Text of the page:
Each time you redistribute the Program (or any work based on the Program), the recipient automatically receives a license from the original licensor to copy, distribute or modify the Program subject to these terms and conditions. You may not impose any further restrictions on the recipients’ exercise of the rights granted herein.

                              But in the end, I think the problem is more of moral origin (do not delete posts) than licensing one.

                              <sarcasm> Maybe a GPLv4 will address this kind of problem. </sarcasm>

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                                This is basically the less serious version of the RHEL agreement. Redhat distributes GPL binaries if you sign a support contract with them. Even though Redhat distributes the source to all of their programs, the support contract comes with very strict conditions against redistributing those binaries, and basically voids the contract.

                                Many people say that this goes against the spirit of the GPL, but I’m not one of them.

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                                  Many people say that this goes against the spirit of the GPL […]

                                  As far as I understand the GPLv2 §3, the Red Hat’s restriction violates the GPL:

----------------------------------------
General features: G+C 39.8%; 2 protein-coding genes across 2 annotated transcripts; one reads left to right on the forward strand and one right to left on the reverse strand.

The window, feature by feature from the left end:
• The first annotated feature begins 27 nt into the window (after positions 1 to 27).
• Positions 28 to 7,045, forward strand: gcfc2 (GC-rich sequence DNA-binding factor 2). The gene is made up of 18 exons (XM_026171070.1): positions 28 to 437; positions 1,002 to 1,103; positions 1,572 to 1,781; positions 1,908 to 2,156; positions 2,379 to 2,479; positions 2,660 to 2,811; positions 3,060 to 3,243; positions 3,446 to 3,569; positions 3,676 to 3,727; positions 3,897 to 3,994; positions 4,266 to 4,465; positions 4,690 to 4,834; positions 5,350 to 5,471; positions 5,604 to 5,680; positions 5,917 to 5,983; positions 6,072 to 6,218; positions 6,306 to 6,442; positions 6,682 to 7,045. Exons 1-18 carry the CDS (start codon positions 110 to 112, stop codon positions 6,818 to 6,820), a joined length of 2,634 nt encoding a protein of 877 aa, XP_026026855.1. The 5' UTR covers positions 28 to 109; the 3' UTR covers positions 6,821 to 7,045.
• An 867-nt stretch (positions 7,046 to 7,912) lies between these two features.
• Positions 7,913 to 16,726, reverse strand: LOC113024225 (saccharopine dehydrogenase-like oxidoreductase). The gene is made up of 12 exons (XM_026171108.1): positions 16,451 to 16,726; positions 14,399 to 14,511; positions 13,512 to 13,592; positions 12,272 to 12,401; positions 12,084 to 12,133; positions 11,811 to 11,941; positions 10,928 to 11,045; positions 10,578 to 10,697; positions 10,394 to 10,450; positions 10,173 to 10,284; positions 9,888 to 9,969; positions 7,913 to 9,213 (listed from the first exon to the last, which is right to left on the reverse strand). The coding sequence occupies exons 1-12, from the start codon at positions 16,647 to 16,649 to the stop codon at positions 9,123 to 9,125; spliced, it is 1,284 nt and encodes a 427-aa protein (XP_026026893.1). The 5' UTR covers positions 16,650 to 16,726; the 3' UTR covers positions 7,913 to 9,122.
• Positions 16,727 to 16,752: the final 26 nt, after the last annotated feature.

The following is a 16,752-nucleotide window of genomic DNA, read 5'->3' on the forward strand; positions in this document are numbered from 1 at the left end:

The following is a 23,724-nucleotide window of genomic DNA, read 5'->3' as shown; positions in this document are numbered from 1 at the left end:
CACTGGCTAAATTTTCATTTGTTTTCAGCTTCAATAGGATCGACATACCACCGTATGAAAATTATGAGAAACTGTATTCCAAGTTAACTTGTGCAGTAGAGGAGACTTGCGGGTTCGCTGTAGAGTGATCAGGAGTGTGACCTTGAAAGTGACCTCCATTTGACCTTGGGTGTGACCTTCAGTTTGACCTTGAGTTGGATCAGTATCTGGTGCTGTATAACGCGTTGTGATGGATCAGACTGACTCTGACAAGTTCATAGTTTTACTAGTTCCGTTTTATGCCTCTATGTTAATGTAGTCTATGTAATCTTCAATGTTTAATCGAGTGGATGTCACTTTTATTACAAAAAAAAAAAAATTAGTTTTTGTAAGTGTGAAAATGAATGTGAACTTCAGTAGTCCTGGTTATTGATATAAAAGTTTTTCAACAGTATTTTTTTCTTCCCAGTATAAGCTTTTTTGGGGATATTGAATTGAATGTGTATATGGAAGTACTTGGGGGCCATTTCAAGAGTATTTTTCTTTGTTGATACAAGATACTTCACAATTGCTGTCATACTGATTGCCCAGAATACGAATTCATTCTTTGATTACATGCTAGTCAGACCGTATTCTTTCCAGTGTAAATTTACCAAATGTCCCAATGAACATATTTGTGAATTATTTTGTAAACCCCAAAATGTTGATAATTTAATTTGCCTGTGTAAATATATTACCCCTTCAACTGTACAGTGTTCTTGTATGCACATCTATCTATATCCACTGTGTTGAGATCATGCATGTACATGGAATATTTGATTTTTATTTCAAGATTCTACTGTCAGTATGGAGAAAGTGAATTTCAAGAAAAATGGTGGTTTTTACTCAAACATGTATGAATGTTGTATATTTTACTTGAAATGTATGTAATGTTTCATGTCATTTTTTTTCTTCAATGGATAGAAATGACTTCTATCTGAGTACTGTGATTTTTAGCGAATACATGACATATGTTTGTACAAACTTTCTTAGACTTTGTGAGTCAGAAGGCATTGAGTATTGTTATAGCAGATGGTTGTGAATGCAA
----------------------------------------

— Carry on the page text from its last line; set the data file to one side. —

You may copy and distribute the Program (or a work based on it, under Section 2) in object code or executable form under the terms of Sections 1 and 2 above […]

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                                    You are allowed to redistribute the binaries. Redhat does not prevent you from distributing the binaries. All they do is stop providing support if they find out you have done so.

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                              I used to run the CI and build environments for a software product, and every time a dev came up to me and said “It builds in my environment” as a reason for breaking the build, I would just calmly say, “well, you should fix it so it builds on the build servers, otherwise I’ll just take your workstation and add it to the build environment”

                              That would usually give them a little perspective on the problem… I never did have to follow through on that threat.

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                                Alternative: You may have some non-obvious discrepancy between the dev and CI environments. The problem could range from silly dev issue (relying on hardcoded paths) to silly ops issue (CI run out of disk space and fails builds randomly) all the way through the spectrum in between. But there may be something to fix together and the whole exchange sounds bad (fix it for me, no you fix it for me).

                                There’s some learning to do on both sides…

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                                  Alternative: The build environment is documented, monitored, and well-known. The developer’s workstation is … not. I’m not saying that I wouldn’t work through the issue with them, but “It works on my machine” is the developer saying “you fix it for me”.

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                                    Yep. In my last job the tests ran perfectly fine on dev machines 90% of the time and only failed on CI. But they ran on every developer’s machine - it was the CI.